ExtraStates
= 10
that will calculate 10 empty states. A thing to note here is that Octopus will need the density for this calculation. (Actually for noninteracting electrons the density is not needed for anything, but since Octopus is designed for interacting electrons it will try to read the density anyways.) So if you have already performed a static calculation (CalculationMode = gs) it will just use this result.
Compared to the groundstate calculation we also have to change the convergence criterion. The unoccupied states do not contribute to the density so they might not (and actually will not) converge properly if we use the density for the convergence check. Therefore, Octopus now checks whether all calculated states converge seperately by just looking at the biggest error in the wavefunctions. From the calculation you get another file in the static directory called eigenvalues. The info file will only contain the information about the groundstate; all eigenvalues and occupation numbers will be in the eigenvalues file.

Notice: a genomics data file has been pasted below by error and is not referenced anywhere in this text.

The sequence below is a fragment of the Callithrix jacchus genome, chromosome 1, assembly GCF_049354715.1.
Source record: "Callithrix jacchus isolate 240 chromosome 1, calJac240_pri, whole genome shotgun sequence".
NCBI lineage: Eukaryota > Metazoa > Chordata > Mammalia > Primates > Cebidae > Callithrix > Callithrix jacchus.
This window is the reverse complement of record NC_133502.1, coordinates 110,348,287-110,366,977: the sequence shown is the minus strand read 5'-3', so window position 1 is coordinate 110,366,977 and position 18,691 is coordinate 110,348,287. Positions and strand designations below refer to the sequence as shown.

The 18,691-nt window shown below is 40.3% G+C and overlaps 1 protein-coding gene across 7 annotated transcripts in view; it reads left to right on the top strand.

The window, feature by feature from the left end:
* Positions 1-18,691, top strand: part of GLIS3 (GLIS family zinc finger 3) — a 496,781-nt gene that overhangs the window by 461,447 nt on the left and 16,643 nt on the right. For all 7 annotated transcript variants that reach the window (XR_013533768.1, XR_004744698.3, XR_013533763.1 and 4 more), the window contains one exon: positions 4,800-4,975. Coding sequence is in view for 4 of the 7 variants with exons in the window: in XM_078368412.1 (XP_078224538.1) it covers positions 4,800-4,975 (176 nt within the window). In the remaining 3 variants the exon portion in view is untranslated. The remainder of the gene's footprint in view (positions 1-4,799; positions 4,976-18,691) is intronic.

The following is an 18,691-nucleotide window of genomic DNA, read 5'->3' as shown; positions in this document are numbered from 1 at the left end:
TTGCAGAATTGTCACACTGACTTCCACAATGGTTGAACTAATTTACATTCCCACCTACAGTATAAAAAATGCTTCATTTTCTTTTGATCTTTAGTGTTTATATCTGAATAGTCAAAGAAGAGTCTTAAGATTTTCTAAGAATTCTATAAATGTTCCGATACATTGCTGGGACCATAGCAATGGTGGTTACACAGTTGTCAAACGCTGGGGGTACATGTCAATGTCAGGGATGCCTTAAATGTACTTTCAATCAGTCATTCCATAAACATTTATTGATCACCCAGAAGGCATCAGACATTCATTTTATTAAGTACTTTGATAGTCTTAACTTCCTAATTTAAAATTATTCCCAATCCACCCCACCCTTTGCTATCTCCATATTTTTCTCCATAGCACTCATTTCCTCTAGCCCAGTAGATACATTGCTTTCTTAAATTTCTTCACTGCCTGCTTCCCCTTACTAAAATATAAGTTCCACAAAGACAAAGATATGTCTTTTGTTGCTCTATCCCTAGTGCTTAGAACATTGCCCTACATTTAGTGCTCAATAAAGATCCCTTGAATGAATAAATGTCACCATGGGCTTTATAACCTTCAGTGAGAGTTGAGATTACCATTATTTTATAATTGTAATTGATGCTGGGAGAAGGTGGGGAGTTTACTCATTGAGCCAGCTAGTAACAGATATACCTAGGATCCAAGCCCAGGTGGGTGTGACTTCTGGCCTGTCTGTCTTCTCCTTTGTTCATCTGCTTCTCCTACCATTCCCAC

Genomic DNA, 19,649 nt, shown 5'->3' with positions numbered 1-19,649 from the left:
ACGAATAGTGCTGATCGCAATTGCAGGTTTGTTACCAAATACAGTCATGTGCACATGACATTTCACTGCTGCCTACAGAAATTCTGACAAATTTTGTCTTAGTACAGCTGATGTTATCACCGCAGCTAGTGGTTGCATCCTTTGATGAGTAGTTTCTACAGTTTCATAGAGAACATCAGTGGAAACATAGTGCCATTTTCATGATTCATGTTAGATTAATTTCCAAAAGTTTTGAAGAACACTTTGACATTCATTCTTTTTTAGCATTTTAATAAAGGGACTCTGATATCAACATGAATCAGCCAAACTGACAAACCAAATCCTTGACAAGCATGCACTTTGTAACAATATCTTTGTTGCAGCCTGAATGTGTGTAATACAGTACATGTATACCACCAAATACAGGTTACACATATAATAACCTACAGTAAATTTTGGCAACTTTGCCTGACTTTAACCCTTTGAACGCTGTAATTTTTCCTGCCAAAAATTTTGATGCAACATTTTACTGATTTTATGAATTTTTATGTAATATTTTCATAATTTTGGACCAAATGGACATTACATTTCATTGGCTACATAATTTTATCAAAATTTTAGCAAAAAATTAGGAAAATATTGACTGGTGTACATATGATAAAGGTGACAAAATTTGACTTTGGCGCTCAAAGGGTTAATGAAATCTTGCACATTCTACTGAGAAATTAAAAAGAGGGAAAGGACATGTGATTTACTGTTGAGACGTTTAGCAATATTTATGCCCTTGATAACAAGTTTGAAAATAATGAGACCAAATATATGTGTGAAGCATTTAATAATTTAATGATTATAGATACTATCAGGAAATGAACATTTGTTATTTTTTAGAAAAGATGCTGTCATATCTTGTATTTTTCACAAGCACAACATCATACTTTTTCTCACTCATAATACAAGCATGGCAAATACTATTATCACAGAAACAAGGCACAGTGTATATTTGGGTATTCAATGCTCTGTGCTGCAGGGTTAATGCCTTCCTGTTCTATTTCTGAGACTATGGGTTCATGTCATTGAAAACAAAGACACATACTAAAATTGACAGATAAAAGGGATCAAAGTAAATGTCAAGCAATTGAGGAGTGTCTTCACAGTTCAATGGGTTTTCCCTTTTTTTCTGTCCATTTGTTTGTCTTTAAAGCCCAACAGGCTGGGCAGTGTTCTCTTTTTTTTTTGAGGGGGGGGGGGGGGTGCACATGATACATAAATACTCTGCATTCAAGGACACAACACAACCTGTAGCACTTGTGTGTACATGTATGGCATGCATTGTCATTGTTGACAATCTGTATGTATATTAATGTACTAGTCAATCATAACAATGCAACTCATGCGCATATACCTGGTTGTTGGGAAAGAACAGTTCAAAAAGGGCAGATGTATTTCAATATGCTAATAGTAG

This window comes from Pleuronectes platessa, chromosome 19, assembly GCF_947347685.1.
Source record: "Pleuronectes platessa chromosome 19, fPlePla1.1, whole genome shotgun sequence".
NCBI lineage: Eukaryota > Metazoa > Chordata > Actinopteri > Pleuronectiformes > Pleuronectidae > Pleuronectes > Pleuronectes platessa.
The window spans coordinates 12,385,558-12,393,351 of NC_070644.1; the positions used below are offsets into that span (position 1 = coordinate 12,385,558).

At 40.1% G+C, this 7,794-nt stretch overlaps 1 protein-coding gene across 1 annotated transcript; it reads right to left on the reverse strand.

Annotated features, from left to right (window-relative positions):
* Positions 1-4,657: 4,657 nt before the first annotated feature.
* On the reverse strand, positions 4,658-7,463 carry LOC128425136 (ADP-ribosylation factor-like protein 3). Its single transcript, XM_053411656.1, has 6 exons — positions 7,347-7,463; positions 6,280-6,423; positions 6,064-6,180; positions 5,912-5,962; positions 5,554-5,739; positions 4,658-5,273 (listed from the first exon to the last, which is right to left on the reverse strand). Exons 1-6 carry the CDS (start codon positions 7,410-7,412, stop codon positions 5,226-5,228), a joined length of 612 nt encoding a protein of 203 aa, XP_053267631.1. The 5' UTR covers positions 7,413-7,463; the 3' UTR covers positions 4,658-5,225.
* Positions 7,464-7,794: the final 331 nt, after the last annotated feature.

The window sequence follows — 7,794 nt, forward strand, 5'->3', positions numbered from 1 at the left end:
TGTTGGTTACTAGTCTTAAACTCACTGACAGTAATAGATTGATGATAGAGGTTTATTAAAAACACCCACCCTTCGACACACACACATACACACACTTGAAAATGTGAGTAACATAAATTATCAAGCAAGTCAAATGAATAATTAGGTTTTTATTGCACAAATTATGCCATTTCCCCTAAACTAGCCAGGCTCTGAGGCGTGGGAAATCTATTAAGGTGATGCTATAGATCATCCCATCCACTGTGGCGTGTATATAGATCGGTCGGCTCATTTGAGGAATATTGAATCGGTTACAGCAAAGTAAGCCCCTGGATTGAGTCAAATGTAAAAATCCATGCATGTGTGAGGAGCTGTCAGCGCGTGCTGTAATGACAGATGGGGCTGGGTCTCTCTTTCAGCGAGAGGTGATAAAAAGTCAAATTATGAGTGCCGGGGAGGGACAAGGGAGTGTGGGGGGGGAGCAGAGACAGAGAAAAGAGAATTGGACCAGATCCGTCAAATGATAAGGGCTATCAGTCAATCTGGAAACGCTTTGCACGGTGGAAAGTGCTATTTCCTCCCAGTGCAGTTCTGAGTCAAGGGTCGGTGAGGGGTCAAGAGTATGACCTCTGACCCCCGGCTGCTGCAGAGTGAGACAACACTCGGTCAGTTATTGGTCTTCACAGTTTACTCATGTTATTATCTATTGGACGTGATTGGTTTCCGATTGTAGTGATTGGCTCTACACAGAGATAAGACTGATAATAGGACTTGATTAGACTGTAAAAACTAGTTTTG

If we also want to plot, say, the wavefunction, at the end of the calculation, we have to tell Octopus to give us this wavefunction and how it should do this. We just include
Output
= wfsOutputFormat
= axis_x
The first line tells Octopus to give out the wavefunctions and the second line says it should do so along the xaxis. We can also select the wavefunctions we would like as output, for example the first and second, the fourth and the sixth. (If you don't specify anything Octopus will give them all.)
OutputWfsNumber
= "12,4,6"
Octopus will store the wavefunctions in the same folder static where the info file is, under a meaningful name. They are stored as pairs of the xcoordinate and the value of the wavefunction at that position x. One can easily plot them with gnuplot or a similar program.
It is also possible to extract a couple of other things from Octopus like the density or the KohnSham potential.